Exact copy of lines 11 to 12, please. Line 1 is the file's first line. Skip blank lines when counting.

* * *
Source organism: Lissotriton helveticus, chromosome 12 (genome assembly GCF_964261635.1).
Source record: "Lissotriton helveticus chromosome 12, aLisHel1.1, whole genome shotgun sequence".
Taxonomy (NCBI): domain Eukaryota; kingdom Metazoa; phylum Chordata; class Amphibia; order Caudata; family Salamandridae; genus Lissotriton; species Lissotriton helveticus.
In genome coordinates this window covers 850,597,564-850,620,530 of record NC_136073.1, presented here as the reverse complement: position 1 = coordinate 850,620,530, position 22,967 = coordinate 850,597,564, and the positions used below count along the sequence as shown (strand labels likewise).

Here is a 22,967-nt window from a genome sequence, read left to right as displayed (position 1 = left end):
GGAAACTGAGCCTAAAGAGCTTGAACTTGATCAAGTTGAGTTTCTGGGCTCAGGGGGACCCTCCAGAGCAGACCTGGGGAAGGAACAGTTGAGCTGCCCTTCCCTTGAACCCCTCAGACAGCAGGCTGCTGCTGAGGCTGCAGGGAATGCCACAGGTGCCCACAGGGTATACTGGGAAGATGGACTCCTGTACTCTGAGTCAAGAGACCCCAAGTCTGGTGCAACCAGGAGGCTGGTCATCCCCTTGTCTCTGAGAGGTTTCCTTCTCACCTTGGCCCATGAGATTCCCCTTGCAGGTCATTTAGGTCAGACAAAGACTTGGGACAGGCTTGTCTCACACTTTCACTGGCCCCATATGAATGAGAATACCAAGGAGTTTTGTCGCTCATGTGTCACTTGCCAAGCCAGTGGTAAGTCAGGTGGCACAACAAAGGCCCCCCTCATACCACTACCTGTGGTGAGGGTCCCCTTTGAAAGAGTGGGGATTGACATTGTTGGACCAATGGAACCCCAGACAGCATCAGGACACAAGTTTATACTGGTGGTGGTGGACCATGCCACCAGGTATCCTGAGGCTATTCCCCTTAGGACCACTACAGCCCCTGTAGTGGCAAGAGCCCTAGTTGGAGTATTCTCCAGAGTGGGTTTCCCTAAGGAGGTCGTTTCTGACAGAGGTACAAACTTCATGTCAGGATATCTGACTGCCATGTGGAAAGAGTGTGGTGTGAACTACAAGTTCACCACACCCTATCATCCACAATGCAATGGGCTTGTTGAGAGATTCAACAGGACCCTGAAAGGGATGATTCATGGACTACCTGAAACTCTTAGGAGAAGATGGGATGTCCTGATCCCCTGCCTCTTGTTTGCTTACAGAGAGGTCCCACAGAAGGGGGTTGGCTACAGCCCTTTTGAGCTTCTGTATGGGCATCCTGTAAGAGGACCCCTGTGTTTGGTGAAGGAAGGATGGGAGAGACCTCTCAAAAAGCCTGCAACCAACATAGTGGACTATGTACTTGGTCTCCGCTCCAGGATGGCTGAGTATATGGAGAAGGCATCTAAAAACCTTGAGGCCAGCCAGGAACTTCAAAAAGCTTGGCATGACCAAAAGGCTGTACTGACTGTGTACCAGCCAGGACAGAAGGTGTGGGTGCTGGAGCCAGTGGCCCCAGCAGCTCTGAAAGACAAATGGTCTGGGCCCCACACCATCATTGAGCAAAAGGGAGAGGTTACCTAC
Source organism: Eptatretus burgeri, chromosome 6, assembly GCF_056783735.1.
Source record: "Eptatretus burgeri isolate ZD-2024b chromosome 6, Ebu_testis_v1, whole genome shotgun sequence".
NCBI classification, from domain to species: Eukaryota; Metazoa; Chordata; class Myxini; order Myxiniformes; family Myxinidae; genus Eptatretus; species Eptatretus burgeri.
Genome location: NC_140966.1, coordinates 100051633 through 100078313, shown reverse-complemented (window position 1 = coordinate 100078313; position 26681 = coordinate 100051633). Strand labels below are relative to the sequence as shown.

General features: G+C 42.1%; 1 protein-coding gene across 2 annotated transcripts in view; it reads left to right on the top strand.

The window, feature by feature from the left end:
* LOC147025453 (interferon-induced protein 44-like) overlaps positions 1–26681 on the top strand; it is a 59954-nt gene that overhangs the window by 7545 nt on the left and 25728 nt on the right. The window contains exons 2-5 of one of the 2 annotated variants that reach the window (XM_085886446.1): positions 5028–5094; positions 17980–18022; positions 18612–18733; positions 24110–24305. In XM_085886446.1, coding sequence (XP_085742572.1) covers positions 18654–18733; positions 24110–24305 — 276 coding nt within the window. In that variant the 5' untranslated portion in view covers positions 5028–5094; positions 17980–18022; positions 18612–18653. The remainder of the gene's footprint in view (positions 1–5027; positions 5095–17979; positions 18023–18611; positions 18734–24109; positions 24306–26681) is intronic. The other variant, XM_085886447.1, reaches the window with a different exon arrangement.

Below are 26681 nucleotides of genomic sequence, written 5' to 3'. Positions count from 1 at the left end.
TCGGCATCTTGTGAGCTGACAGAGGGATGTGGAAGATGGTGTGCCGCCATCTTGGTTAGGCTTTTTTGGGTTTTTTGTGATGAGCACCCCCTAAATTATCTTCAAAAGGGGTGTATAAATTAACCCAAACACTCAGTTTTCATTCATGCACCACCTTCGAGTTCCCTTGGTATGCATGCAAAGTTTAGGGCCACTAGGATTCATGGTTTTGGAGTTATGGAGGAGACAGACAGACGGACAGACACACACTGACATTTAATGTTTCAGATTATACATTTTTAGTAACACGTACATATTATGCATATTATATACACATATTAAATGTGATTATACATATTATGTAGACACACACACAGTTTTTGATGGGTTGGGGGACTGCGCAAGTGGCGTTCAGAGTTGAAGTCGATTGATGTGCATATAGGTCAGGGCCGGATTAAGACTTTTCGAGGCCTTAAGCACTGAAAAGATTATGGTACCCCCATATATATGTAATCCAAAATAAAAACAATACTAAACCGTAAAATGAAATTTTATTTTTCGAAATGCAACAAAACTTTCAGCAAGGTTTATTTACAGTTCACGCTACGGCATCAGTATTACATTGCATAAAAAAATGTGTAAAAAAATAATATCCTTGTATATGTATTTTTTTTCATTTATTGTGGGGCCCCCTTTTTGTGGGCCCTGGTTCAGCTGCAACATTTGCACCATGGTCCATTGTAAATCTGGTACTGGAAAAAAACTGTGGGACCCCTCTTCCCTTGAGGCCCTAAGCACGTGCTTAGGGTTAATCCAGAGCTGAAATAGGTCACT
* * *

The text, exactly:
General features: G+C 42.1%; 1 protein-coding gene across 2 annotated transcripts in view; it reads left to right on the top strand.

The window, feature by feature from the left end: